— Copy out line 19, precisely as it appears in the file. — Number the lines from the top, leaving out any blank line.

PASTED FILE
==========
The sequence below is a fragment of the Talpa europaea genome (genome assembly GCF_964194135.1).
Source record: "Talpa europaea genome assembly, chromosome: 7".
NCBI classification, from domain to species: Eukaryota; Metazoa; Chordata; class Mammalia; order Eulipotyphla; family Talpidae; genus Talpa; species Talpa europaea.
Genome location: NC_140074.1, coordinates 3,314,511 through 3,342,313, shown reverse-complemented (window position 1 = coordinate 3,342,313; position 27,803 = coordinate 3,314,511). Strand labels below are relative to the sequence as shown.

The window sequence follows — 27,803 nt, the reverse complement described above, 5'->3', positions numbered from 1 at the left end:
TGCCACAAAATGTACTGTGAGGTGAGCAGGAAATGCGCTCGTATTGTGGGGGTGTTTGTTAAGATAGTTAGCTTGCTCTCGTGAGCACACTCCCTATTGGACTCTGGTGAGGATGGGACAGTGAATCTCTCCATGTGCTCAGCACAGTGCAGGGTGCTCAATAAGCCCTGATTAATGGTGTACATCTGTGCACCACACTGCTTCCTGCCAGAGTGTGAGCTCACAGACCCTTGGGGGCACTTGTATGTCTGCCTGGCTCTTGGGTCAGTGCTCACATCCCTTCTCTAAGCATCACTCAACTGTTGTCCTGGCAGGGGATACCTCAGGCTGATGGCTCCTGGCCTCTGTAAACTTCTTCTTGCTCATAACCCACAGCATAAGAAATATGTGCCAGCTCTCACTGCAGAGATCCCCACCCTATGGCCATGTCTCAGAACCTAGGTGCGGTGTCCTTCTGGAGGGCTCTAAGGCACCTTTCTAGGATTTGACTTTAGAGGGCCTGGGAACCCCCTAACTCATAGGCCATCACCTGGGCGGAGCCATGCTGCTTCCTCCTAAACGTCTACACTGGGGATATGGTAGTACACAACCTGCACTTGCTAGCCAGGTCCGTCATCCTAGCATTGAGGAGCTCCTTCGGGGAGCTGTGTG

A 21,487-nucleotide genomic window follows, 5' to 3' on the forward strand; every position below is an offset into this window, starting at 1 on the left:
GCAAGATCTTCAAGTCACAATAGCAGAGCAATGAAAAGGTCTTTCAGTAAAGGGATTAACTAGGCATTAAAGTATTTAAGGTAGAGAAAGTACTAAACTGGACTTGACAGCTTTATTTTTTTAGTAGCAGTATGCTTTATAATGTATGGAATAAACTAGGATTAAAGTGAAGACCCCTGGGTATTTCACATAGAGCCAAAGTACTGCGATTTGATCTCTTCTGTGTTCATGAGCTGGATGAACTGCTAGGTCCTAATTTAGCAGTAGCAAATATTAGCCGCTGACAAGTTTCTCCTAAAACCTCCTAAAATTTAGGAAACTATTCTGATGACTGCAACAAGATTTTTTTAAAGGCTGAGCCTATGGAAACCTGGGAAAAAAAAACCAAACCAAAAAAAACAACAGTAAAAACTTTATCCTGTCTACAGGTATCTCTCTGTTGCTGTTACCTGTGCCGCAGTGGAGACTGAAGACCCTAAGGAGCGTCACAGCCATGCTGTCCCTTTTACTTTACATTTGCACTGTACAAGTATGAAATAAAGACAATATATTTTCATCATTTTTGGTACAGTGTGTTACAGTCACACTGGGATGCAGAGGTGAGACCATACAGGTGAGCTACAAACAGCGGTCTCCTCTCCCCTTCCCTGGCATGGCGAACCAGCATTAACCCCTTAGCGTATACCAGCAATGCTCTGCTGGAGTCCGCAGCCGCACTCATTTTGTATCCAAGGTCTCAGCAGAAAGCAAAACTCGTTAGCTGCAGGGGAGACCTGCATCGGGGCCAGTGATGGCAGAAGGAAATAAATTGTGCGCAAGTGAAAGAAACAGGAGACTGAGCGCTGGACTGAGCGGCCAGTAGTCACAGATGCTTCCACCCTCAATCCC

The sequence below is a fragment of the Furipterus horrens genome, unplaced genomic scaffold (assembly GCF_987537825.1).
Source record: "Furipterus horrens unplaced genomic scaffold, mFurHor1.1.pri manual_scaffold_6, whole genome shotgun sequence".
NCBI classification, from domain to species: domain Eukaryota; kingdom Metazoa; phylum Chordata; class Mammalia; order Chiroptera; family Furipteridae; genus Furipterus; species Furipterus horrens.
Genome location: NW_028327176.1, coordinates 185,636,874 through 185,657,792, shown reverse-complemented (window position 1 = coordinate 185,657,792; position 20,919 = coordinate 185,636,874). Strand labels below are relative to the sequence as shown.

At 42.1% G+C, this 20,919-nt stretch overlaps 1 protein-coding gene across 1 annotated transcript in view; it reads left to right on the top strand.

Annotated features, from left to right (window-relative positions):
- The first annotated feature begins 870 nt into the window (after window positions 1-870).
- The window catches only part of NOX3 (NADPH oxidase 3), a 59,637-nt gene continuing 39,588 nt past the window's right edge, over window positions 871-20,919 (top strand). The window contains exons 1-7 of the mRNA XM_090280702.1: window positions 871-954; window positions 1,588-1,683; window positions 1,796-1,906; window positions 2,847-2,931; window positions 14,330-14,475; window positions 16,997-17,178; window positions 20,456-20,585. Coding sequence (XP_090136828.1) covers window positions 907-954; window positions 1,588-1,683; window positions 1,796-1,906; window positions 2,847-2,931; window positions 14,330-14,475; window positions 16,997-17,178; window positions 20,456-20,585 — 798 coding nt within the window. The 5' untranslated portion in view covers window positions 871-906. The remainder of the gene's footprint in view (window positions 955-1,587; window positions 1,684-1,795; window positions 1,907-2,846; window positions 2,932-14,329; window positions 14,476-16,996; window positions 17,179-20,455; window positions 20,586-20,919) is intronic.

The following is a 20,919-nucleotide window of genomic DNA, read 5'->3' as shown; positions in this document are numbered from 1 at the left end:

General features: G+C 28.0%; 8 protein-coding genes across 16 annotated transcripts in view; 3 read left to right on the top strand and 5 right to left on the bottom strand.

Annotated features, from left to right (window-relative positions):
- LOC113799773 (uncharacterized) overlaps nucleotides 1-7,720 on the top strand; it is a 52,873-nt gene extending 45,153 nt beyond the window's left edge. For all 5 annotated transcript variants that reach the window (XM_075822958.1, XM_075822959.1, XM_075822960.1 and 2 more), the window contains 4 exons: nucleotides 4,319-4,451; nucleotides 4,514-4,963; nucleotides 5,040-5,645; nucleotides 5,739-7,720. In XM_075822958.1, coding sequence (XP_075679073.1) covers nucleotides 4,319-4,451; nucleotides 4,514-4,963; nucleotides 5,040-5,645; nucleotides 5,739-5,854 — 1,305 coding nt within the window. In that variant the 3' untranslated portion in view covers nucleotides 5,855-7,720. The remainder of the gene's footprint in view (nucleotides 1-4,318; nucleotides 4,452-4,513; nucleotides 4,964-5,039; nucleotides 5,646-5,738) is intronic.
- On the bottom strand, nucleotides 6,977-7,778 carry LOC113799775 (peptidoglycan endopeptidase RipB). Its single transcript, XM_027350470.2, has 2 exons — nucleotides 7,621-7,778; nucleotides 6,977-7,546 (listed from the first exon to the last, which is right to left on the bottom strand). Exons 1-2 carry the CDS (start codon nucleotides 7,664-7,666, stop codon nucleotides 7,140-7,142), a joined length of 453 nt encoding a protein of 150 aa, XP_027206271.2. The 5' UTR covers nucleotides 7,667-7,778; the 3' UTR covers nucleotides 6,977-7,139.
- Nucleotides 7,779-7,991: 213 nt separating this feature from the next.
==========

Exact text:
Annotated features, from left to right (window-relative positions):